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Problematic pitches: the rookies edition

There’s work to be done this spring.

MLB: Tampa Bay Rays at San Francisco Giants Robert Edwards-USA TODAY Sports

I like to think that there are no bad pitches, just problematic ones. A linguistic massage, sure, but for good reason. Bad implies rotten, throw it out, while problems imply the possibility of solutions. That 0-2 fastball may have not ended up in the right-field bleachers if he had thrown it six inches higher. It’s not that it was impossible to throw it at the top of the zone, it’s that he just didn’t. Execution, conviction, feel. Pitchers don’t pitch pitches, they feel them.

A trio of San Francisco Giants rookies debuted in 2023 and threw a plethora of problematic pitches. Little feel was exhibited. We’ve winced through winter as we revisited them—you threw that fastball to Freddie Freeman where? They were green, mere rookies! Slack has been cut. Grace abounds. They haven’t been around long enough for their weaknesses to be weaknesses. Call them areas of growth. But rubber meets road in a week’s time when pitchers and catchers report to camp. The new season shines with promise, but baggage still lingers from the old, as cumbersome as a monkey and as exact as said primate sticking them with a pin repeatedly in the spine. No time like the present to rehash the past and hope for a better future.

Tristan Beck

There is little digging required to uncover that Beck’s breaking pitches were a problem in 2023.

Over his 30 long relief outings and 3 starts, the rookie right-hander struggled to extend himself through at-bats and lineups with only a slightly above average slider, an inconsistent sweeper and curveball that were often mistaken for one another. These secondary pitchers were especially lacking in comparison to the success of his mid-90s four-seamer. Beck’s fastball had a Run Value of 13, putting him in the 92nd percentile of all MLB heaters while he nearly bottomed out in the 9th percentile of breaking pitches with a -7 Run Value.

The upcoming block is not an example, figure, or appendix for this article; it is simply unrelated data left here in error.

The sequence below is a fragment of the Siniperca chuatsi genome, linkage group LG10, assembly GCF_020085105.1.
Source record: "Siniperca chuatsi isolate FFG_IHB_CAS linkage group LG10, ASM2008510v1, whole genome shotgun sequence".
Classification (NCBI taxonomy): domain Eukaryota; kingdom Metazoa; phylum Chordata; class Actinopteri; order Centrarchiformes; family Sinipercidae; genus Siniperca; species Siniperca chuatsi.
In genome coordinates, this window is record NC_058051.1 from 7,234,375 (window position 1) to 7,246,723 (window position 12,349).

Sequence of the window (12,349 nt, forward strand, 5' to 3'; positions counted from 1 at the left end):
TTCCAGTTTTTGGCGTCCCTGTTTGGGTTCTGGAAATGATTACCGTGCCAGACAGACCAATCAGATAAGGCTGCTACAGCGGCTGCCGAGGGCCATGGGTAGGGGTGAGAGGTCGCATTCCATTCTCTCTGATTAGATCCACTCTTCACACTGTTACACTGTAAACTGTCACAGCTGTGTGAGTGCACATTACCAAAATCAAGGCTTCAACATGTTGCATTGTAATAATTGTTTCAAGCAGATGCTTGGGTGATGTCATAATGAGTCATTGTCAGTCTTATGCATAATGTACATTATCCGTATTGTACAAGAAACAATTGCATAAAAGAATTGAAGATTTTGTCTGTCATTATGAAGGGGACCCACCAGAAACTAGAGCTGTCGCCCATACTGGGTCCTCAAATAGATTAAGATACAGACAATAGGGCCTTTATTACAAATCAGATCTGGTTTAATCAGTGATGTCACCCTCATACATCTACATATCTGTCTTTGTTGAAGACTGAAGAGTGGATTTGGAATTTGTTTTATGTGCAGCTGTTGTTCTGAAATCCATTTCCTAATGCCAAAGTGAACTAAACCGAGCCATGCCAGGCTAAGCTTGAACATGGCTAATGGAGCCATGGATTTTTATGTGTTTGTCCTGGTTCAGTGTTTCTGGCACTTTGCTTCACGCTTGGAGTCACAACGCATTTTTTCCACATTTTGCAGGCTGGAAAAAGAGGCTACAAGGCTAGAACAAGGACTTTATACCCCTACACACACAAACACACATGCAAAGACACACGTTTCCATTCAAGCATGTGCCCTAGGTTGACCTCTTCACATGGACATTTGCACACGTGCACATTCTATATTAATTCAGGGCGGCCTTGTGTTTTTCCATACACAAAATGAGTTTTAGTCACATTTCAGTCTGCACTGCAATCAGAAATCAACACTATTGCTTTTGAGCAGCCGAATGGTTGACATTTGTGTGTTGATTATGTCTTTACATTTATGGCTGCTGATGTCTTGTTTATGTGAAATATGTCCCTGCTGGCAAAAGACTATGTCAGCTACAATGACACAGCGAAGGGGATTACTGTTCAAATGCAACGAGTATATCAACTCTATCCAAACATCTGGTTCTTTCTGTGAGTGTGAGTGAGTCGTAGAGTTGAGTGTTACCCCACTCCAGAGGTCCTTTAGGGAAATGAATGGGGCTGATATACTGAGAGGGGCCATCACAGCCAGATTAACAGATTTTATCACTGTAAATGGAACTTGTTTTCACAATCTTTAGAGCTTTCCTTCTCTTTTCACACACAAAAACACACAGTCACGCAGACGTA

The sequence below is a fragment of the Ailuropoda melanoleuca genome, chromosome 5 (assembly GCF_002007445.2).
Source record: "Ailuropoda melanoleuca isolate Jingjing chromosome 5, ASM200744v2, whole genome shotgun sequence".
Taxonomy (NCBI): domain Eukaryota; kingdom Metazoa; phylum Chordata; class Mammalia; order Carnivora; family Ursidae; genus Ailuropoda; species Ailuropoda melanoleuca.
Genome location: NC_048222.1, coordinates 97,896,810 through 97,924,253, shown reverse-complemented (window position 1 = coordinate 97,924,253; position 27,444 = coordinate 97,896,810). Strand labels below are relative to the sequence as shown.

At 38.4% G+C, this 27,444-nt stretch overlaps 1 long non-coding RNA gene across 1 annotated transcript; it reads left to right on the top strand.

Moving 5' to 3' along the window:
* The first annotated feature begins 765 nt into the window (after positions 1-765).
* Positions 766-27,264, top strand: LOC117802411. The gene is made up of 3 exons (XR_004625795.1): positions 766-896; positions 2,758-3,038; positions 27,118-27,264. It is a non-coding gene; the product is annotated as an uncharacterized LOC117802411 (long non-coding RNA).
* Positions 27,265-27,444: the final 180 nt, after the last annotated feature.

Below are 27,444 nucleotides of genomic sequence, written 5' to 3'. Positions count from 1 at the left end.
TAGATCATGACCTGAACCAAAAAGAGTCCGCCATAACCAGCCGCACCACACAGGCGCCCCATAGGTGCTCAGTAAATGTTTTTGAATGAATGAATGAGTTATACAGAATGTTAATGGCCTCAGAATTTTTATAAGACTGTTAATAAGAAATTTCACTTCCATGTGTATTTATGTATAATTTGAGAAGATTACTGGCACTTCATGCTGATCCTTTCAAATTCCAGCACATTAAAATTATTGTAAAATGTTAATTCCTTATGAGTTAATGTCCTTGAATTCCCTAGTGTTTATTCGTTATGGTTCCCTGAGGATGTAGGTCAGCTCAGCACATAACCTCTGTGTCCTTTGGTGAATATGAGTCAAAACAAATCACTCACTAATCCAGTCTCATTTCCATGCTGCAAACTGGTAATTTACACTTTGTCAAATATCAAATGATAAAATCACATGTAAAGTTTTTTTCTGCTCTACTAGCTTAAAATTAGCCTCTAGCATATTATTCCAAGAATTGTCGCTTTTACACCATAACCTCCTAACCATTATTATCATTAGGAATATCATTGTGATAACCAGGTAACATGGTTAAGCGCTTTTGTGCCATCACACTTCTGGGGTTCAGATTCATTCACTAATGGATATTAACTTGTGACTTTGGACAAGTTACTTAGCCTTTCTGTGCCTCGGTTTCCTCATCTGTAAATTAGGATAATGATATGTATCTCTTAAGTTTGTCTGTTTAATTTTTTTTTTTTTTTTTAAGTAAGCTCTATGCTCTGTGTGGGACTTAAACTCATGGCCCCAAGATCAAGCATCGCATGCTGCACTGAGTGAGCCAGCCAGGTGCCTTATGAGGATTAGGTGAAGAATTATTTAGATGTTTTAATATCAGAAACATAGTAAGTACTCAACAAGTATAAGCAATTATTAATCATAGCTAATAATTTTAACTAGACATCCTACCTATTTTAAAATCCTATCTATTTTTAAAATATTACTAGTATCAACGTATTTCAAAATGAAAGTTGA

Hitters are wild animals, carnivores, middle schoolers. They can smell fear, identify insecurities and exploit them. They dug into the box blind to the heater, searching only for the breaking ball, and often Beck would oblige. Maybe in his freshman year he felt he had to prove himself and fight offensive power with a hard slider, often throwing through its natural break and leaving it in the zone. Maybe there was pressure to deal the in-vogue sweeper, while forsaking his more typical curve, and ultimately not completely understanding the difference between the two.

The good news is that Beck’s problematic pitches have good bones. They’re an easy flip. Yeah, some dead doves were served up last season, but hopefully Beck has internalized the truth from his coaches: your stuff is good, trust your stuff. Beck definitely has good stuff. His fastball rides, and he gets above average movement on his breaking balls. He recorded nearly half of his strikeouts with the sweeper while earning a 31% swing-and-miss rate on the pitch.